Thus it happened, as it always used to during the (not-so-good) “old Turkey” days, as well in “new” Turkey: the frustration of taking a long wide turn in foreign policy or of putting a hard brake on brinkmanship, or outright bellicose behavior, in tandem with a hardened stance towards the democratic opposition inside Turkey. In keeping up the low-burning flame of the perception of a historic animosity towards Greece and Armenia, or towards Greeks and Armenians in short, a signature characteristic of the old Turkey was always alive; so be it for the new Turkey. One can also add thinly-veiled antisemitism under the guise of criticism of Israel’s inhuman treatment of the Palestinians to the mix as an Islamist novelty.
Calling it a “hardened stance” against the opposition, though, would be quite lame and timid as characterizations go. For the singled-out target is again the Kurdish political movement, as the strength of which is conceived to be the sole existential threat to the republic. But hey, which republic? Because it appears that the Islamists in power since 2002 are working on turning back the clock from the secular republic to an imagined caliphate. And the state of law? Don’t make me laugh: we are experimenting with Fraenkel’s dual state now, albeit anachronistically. So let alone its state, the law of the land itself is suspended, having created a deafening vacuum for a long while now.
Yesterday, it was the “Blue Homeland,” today, and suddenly at that, as per President Erdoğan’s statement: “Armenia is the biggest threat to regional security.” In the background, there is a rush to avert the imminent ECHR ruling for Selahattin Demirtaş, which will probably have wider repercussions for other current breaches of civic rights. Simultaneously, there is talk of Turkey’s own Constitutional Court’s potential to reconsider Osman Kavala’s case. Read: “being instructed to.” Ergo, that it would have been “timely” to revisit the Kurds and the so-called “Kobane events” case that dates back to October 6 to 8, 2014 created the excuse this time around.
It’s a “give and take,” a “pas-de-deux,” a Venetian “bal masqué” and oh, it’s so convenient for the West. For the EU, it’s keeping Turkey in the forever waiting room and offering childish but not-so-innocent sweeteners like membership in the newly-created Gas Forum, rekindling the Sarkozy brainchild EUROMED or updating the existing Customs Union. For the “(Israel’s) security first”-minded U.S., it’s keeping Turkey, Islamist-nationalist or not, as a firm NATO southern flank ally and a CT tool involved in the containment and rolling back of Iran.
In short, in all and every each of these scenarii, Turkey is seen as nothing more than a bulwark: against the flow of refugees, against Salafi terrorism, against Iran, against the armed conflicts in the Mideast, without much present or future added value of its own to the West. For Erdoğan, this is a more-than-welcome approach as for him too, as even the remaining European anchors like the EC or NATO are considered to be shackles to his one-man rule.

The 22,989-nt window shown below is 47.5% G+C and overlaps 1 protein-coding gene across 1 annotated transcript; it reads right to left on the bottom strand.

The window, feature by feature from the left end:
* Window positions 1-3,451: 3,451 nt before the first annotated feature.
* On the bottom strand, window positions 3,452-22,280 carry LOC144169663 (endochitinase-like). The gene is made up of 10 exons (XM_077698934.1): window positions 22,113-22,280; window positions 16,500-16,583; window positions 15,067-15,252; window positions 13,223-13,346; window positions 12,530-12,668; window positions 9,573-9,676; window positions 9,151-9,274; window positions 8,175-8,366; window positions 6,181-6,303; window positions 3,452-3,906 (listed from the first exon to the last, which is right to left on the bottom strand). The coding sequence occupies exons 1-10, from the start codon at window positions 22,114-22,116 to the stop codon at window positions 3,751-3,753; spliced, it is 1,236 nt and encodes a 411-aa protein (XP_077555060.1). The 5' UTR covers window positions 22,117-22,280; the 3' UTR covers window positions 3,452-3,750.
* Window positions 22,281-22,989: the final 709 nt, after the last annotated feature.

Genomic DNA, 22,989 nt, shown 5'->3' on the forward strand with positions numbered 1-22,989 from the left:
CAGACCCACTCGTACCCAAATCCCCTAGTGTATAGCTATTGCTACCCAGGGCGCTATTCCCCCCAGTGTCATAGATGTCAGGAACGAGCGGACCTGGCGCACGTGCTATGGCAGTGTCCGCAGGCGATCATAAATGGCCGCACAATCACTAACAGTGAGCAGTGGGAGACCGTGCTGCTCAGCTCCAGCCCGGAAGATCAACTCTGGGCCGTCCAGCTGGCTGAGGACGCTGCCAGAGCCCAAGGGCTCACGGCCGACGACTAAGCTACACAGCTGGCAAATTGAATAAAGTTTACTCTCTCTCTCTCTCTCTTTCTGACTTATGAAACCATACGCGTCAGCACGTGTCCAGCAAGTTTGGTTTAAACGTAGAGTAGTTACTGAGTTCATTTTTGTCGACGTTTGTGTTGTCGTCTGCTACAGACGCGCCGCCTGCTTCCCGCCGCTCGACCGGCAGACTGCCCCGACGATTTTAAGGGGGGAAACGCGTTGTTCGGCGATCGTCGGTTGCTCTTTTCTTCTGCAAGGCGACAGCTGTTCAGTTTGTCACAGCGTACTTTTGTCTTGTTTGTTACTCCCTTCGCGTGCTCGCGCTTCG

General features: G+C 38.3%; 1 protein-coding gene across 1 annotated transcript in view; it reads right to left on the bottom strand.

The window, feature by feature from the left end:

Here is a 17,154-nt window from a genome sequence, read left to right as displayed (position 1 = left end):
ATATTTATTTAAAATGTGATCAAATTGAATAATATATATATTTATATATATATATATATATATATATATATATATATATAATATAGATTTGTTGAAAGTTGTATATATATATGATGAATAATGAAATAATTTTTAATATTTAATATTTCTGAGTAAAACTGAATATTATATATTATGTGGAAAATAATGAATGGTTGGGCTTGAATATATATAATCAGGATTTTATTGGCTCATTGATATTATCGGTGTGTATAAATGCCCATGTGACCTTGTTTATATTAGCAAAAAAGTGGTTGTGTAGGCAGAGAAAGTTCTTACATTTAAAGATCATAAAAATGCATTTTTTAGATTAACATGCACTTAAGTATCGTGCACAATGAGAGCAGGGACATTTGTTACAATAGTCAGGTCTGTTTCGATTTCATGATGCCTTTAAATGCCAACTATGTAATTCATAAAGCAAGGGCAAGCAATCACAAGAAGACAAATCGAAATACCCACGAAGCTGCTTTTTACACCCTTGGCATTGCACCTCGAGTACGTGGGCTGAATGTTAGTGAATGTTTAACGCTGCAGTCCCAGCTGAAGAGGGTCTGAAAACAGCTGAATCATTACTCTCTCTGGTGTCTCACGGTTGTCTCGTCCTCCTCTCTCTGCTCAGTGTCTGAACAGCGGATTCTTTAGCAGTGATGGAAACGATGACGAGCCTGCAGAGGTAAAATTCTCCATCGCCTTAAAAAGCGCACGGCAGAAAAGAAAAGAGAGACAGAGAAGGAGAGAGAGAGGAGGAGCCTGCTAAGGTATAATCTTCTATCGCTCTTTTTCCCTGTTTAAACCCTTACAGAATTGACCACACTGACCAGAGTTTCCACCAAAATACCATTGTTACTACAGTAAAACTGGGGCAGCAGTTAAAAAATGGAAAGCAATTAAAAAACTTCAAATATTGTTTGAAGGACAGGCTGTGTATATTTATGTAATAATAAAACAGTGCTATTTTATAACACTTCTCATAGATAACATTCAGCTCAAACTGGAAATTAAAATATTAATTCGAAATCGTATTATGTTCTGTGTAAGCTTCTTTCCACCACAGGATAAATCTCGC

For Erdoğan, Europe is an anathema. Acceding to the right of free movement of people within the EU and an updated Customs Union are more than enough. In a way, it’s Putin versus the EU upside-down: no natural gas to offer, but potential damage to inflict instead. On its side, the EU’s short-sightedness was yet again on full display during ECHR chair Spano’s recent scandalous and official visit to Turkey. It was a spit in the face of all us sincere democrats in Turkey.
For sure, it’s neither up to the EU nor the U.S. to release the no-longer-sustainable historic political tension built up over the centuries. Turkey can be a torn country indeed. Its coiled spring can unleash enormous energy instead of violence and headaches. The West — the U.S. and the EU, that is — must at last realize that Turkey is not their Mideast country “du jour” but a different one, and hence difficult to tackle. The EU should not turn its back and the U.S. should abstain from trying to remould Turkey into just another frontier guard.
As Ankara keeps on creating its own artificial historic moments, the West needs to double down with ingenuity. In a way, Turkey is too big to fail and is in need of a political bail out — with strings attached, naturally. It’s not an invitation to mingle in the country’s politics; it’s not at all capitulation. The Turkish Republic is founded on the rejection of “capitulations” in plural. Yet, before the politically unthinkable becomes inevitable, the toxic nature of Turkey’s politics needs a thorough clean-up and not a mere facelift. The West can ill afford to cover it up with concrete and walk away from it. It will be self-defeating for Turkey and the EU. Smart or not, sanctions will fail, whereas the framework for engagement is already there in the reviving of the EU accession talks.